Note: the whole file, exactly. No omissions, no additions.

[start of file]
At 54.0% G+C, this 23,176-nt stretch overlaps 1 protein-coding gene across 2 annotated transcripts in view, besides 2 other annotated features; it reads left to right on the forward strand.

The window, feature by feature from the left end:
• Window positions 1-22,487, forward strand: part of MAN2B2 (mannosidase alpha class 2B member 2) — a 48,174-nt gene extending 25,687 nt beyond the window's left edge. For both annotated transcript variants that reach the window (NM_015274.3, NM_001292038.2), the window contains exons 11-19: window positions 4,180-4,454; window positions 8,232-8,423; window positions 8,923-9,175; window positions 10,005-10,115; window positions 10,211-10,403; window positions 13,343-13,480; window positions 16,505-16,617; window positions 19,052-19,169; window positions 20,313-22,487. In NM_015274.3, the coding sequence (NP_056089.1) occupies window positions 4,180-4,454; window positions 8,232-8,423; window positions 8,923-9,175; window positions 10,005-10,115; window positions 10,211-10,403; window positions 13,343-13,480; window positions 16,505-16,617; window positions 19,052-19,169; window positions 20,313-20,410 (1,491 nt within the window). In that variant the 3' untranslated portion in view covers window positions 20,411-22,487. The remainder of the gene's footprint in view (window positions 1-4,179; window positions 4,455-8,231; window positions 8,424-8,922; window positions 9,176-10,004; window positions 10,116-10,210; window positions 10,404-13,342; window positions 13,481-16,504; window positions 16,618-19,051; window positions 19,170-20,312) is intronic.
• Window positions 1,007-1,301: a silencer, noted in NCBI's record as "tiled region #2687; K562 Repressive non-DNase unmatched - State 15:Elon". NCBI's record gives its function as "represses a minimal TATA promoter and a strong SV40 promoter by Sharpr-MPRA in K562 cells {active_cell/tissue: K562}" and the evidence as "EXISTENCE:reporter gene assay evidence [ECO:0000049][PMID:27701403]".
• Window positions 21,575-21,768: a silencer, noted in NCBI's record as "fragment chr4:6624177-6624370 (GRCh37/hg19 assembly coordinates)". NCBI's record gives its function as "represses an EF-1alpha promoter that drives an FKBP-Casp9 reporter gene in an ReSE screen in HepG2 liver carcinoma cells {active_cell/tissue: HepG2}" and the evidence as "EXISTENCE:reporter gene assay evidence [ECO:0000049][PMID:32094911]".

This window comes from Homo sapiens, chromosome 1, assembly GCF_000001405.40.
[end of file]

At 54.0% G+C, this 23,176-nt stretch overlaps 1 protein-coding gene across 2 annotated transcripts in view, besides 2 other annotated features; it reads left to right on the forward strand.

The window, feature by feature from the left end:
• Window positions 1-22,487, forward strand: part of MAN2B2 (mannosidase alpha class 2B member 2) — a 48,174-nt gene extending 25,687 nt beyond the window's left edge. For both annotated transcript variants that reach the window (NM_015274.3, NM_001292038.2), the window contains exons 11-19: window positions 4,180-4,454; window positions 8,232-8,423; window positions 8,923-9,175; window positions 10,005-10,115; window positions 10,211-10,403; window positions 13,343-13,480; window positions 16,505-16,617; window positions 19,052-19,169; window positions 20,313-22,487. In NM_015274.3, the coding sequence (NP_056089.1) occupies window positions 4,180-4,454; window positions 8,232-8,423; window positions 8,923-9,175; window positions 10,005-10,115; window positions 10,211-10,403; window positions 13,343-13,480; window positions 16,505-16,617; window positions 19,052-19,169; window positions 20,313-20,410 (1,491 nt within the window). In that variant the 3' untranslated portion in view covers window positions 20,411-22,487. The remainder of the gene's footprint in view (window positions 1-4,179; window positions 4,455-8,231; window positions 8,424-8,922; window positions 9,176-10,004; window positions 10,116-10,210; window positions 10,404-13,342; window positions 13,481-16,504; window positions 16,618-19,051; window positions 19,170-20,312) is intronic.
• Window positions 1,007-1,301: a silencer, noted in NCBI's record as "tiled region #2687; K562 Repressive non-DNase unmatched - State 15:Elon". NCBI's record gives its function as "represses a minimal TATA promoter and a strong SV40 promoter by Sharpr-MPRA in K562 cells {active_cell/tissue: K562}" and the evidence as "EXISTENCE:reporter gene assay evidence [ECO:0000049][PMID:27701403]".
• Window positions 21,575-21,768: a silencer, noted in NCBI's record as "fragment chr4:6624177-6624370 (GRCh37/hg19 assembly coordinates)". NCBI's record gives its function as "represses an EF-1alpha promoter that drives an FKBP-Casp9 reporter gene in an ReSE screen in HepG2 liver carcinoma cells {active_cell/tissue: HepG2}" and the evidence as "EXISTENCE:reporter gene assay evidence [ECO:0000049][PMID:32094911]".

This window comes from Homo sapiens, chromosome 1, assembly GCF_000001405.40.